Text & Photos: J Srikant

2014-07-31 13.58.32 - CopyWhen Honda Cars India came out with its premium hatchback Jazz in 2009, it gave people a new perspective about Honda’s cars – they are unbelievably spacious. Ever since, all models that Honda has launched in India have set new benchmarks in their respective segments for space; Brio in hatchbacks, Amaze at the entry-level, and City in the luxury sedan segment. This time Honda Cars India is making space, ‘literally,’ for itself in the MUV segment with its recently launched ‘Mobilio.’ Based on Honda’s philosophy of ‘Man maximum, machine minimum,’ -Mobilio portrays space as its trump card to ace out competition.

Mobilio was launched early this year in Indonesia, which is not too different to India when it comes to infrastructure and customer needs. Honda has already sold close to 50,000 units in Indonesia since January, capturing 23% of the market. The Japanese auto major said that the idea behind Mobilio was progressive Private Jetliner, which has three core elements. First is show which represents styling; comfort representing ease of use, large cabin space, sedan-like ride; and assurance which represents fuel economy, affordable price and sufficient ground clearance. Looking at it head-on, a person with an untrained eye would be hard pressed to notice any difference between Brio, Amaze and the Mobilio. But gaze a tad longer and the deviations between Mobilio and the other two begin to appear. The bold chrome grill and the stylised bumper give Mobilio a bulky feel, a must attribute in any Indian MPV.

Where Mobilio really makes a statement is in its side profile with strong character lines. Even the window line, with its curvy design, gives the second row passengers a bigger window area and a roomier feeling. The darkened third row window merges into the rear window, which makes the car look longer than it actually is. Other aspects are the larger-than-normal back door. It is nearly 145mm taller and 195mm wider than the Amaze’s rear door. The decent wheelbase of 2652mm allows for this size of door which helps in easy ingress and egress for the second and third row passengers. The wheelbase of Mobilio is lesser than that of its nearest competitor Maruti Suzuki Ertiga’s 2740mm but manages to free-up much more space for its occupants.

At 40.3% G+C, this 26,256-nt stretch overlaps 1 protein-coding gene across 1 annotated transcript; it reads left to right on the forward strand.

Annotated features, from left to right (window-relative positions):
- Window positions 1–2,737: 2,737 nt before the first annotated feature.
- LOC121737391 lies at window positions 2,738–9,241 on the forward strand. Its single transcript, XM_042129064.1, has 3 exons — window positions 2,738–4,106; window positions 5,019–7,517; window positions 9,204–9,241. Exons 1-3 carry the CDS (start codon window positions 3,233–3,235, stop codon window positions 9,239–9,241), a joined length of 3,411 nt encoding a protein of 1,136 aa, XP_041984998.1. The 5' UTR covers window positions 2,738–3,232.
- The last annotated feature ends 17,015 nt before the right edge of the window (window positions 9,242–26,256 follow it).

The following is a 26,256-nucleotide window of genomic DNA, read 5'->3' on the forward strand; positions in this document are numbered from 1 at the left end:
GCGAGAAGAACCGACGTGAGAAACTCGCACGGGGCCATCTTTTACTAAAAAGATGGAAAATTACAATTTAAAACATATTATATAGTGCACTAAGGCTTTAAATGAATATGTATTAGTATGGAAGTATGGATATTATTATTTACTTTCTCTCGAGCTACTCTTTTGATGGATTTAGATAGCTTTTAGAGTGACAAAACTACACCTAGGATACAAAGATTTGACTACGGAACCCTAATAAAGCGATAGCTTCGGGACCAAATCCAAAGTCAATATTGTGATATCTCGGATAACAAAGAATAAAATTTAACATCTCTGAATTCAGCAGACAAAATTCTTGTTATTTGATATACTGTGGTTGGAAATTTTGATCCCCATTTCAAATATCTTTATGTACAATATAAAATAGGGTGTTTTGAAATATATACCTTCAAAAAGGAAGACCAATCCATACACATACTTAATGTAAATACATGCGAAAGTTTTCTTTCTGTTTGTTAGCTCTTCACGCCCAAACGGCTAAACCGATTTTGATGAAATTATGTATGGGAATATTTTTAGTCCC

2014-07-31 14.02.10 - CopyThe biggest challenge for the team was to design the overall package. To keep the styling and yet give this kind of space on the inside,” said Junichi Teraoka, Head of R&D, Honda Asia Pacific. “In fact, there always used to be differences between our team and the stylist,” he joked. Mobilio is based on the same Brio platform which has been extended to include the third row seating. According to Honda, a lot of market research went into the development of Mobilio, right from the features to be included in the car to even the length of the car. The length of the car has been kept at 4.4metres after looking at the average parking space available at home and shopping malls. The turning radius too has been kept at 5.2 metres which is similar to Ertiga.

Mobilio rides on 185/65 R15 profiled tyres which do look sufficient for the size of this car. The power to these tyres is provided by 1.5 litre i-VTEC petrol engine and 1.5L i-DTEC diesel engine which churn out 119ps @ 6,600rpm and 100ps @ 3,600 rpm respectively. These are the same engines which have been used in the fourth generation Honda City launched late last year. We drove Mobilio’s diesel version with the still relatively new iDTEC engine to gauge whether the NVH issues which were noticed with Amaze and City still persist. They do, but to a far lesser extent than before. Taking customer feedback, Honda has added some insulation to Mobilio which was non-existent in Amaze.